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Home General News Mortgage Industry Articles Fannie, Freddie, FHLBs Face New Requirements, Lockhart Says
Fannie, Freddie, FHLBs Face New Requirements, Lockhart Says PDF Print E-mail
Written by By Dawn Kopecki and Jody Shenn   

Jan. 23 (Bloomberg) -- The Federal Housing Finance Agency plans to propose new financial requirements next week for Fannie Mae, Freddie Mac and the 12 Federal Home Loan Banks.

The regulatory agency may place new restrictions on Fannie and Freddie’s investments and will revamp capital requirements for the home loan banks, director James Lockhart said in an interview.

Under draft regulations “that everyone fought long and hard for,” the agency will determine the “size and composition” of Fannie and Freddie’s $1.7 trillion combined mortgage portfolios, Lockhart said yesterday. He said his agency also plans to release new minimum capital rules for the 12 regional FHLBanks by Jan. 27, as called for by Congress when it enacted legislation in July to strengthen oversight.

“The 14 of them are so critical to this mortgage market,” Lockhart said of the government-sponsored enterprises his agency regulates.

Washington-based Fannie and McLean, Virginia-based Freddie, the two largest sources of mortgage money in the U.S., were placed under federal control in September after regulators said the two were at risk of failing. The Treasury Department, which pledged as much as $100 billion for each company to keep them solvent, pumped $13.8 billion into Freddie in November.

“They will be reporting numbers in mid- to late-February and, yes, I think everybody would expect that there would be a draw on Treasury,” Lockhart said of the prospect that one or both of the companies will need federal aid after they announce fourth-quarter earnings.

Congress shifted oversight of the 12 regional FHLBanks to Lockhart’s agency in July.

$1.25 Trillion of Debt

The FHLBank system is the largest U.S. borrower after the federal government, with $1.25 trillion of debt. The banks provide low-cost loans to more than 8,000 member banks and finance companies, including Bank of AmericaCitigroup and JPMorgan Chase.

As many as eight of the regional banks may fall short of minimum capital requirements as auditors require writedowns from their $76 billion of private mortgage-bond holdings to market prices, Moody’s Investors Service said this month.

The banks and Moody’s say many of the losses will be temporary because most of the debt will be paid off closer to face value than current market values suggest. Unrealized losses from mortgage investments totaled $13.5 billion on Sept. 30.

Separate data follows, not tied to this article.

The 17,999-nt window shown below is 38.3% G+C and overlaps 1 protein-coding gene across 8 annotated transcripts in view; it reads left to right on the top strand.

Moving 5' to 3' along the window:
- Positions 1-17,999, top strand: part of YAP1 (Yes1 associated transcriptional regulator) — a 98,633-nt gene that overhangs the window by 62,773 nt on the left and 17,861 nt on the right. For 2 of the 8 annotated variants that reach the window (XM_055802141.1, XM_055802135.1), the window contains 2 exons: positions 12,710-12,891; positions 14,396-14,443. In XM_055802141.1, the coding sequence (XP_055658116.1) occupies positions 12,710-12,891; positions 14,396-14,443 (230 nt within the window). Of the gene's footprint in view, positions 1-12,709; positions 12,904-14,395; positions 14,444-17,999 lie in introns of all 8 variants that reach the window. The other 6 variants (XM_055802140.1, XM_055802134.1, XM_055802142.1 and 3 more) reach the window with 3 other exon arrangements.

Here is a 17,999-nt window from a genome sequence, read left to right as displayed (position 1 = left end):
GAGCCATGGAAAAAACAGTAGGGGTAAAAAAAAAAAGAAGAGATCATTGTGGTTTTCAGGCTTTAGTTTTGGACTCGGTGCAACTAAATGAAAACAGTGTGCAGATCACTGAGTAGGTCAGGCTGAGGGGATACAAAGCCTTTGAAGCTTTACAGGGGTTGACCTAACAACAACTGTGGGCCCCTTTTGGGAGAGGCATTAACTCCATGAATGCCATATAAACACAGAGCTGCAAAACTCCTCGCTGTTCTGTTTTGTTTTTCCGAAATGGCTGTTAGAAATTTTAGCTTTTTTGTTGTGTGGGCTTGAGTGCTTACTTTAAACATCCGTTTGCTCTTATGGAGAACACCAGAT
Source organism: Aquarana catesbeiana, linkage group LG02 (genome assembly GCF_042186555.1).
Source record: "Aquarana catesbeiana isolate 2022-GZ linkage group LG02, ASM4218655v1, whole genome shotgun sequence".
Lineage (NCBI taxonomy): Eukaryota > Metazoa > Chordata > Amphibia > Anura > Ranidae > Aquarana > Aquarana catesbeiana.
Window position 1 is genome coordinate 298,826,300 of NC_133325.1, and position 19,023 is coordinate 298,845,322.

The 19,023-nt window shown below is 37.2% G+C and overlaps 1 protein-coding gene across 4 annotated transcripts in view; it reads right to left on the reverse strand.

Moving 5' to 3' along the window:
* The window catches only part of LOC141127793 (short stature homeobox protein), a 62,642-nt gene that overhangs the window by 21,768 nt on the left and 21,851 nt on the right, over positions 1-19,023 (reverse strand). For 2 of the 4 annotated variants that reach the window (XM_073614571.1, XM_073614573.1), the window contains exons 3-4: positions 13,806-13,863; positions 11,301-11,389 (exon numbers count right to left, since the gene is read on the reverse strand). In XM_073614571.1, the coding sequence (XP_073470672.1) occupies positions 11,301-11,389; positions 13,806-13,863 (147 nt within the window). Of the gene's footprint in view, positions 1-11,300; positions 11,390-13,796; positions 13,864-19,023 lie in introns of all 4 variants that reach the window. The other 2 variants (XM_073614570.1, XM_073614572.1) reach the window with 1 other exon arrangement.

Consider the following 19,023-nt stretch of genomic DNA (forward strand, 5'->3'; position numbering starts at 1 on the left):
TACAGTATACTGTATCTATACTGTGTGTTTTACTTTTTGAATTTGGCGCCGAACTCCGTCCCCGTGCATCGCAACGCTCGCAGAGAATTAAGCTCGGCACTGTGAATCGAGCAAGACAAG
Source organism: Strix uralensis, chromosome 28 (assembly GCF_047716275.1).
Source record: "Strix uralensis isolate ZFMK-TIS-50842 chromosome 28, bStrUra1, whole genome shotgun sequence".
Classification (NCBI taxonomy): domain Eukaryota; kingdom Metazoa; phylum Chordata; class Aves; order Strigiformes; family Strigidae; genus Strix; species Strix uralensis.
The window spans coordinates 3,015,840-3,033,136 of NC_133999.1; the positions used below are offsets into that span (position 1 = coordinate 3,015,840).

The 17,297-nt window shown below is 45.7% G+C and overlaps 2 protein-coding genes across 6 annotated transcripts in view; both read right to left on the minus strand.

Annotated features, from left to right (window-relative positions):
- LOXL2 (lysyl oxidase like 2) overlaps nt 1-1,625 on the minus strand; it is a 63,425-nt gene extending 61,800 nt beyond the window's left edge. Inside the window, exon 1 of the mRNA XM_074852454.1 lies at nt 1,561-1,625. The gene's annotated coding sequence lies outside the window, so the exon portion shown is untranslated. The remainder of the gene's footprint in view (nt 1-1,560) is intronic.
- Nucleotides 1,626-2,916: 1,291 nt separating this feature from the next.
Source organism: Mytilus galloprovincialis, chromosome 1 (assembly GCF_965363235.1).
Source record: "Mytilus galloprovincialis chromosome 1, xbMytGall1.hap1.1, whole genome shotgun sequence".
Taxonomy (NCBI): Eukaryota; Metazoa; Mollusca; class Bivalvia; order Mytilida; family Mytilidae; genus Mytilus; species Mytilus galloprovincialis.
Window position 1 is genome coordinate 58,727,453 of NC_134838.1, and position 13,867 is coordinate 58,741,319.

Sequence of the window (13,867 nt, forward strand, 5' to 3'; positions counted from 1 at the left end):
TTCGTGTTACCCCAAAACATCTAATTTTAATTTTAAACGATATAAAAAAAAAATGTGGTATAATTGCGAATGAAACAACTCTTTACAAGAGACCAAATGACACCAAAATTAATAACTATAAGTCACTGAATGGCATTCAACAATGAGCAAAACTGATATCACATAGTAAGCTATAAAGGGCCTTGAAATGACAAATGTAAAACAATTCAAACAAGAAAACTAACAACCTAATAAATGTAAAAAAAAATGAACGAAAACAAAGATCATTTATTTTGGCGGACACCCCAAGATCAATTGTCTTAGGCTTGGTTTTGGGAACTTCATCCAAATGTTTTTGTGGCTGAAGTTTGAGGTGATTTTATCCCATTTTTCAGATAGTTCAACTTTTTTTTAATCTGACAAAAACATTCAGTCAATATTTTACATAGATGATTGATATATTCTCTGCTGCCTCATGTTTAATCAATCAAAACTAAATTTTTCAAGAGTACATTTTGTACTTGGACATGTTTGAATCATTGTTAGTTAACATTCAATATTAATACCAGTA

Lockhart declined to say whether the Federal Housing Finance Agency planned to ease or increase the banks’ capital requirements, which are reserves to cushion against losses, and analysts disagreed about the regulator’s likely direction.

“They will bend over backward to not cripple the Federal Home Loan Banks or the member institutions,” said Bert Ely, a banking consultant in Alexandria, Virginia, predicting an easing of the requirements. “They are a major source of funding for the banks and thrifts” that are making home loans.

Increasing Requirement

Rajiv Setia, a fixed-income strategist at Barclays Capital in New York, said he wouldn’t be surprised if FHFA increased the capital requirement.

“From a regulator’s perspective, what’s my upside in lowering the requirement and then, say you’re wrong,” Setia said. “If I’m a regulator, I want to be more punitive because I’m protecting my domain.”

The banks are required to hold a minimum capital cushion equal to 4 percent of their assets to reserve against losses. Lockhart said the proposed changes to that rule will lay out when a bank can be classified as “adequately capitalized, significantly undercapitalized or critically undercapitalized.” The classifications are used to determine certain enforcement actions.

Lockhart said he also plans to revamp the system’s so- called risk-based capital test, which takes into account fluctuations in the “fair value” of a bank’s assets.

“It needs work and we will be working on it,” he said.

Lobbying on Rules

The FHLBanks are lobbying FHFA, the Securities and Exchange Commission and accounting-standard setters to ease bookkeeping rules that require them to use market values for mortgage bonds, which saw a dramatic drop in value over the last two quarters amid the worst housing decline since the Great Depression.

“Conceptually I’m a big believer in fair value, but it’s tough in a market like this where there’s that fear factor, lack of confidence and lack of liquidity,” Lockhart said. Applying fair-value accounting to privately backed mortgage bonds “is somewhat problematic at the moment. It’s really hard to get a good market-based fair value because so few of these securities are trading.”

The Seattle FHLBank said Jan. 13 it is likely to fall short of its capital requirements for the fourth quarter, and the Pittsburgh bank said Jan. 16 it is “narrowly in compliance” with its standards. Seattle, Pittsburgh and San Francisco FHLBanks have suspended or delayed dividend payments since last month to protect their reserves.

-- Editors: Larry Liebert, Joe Winski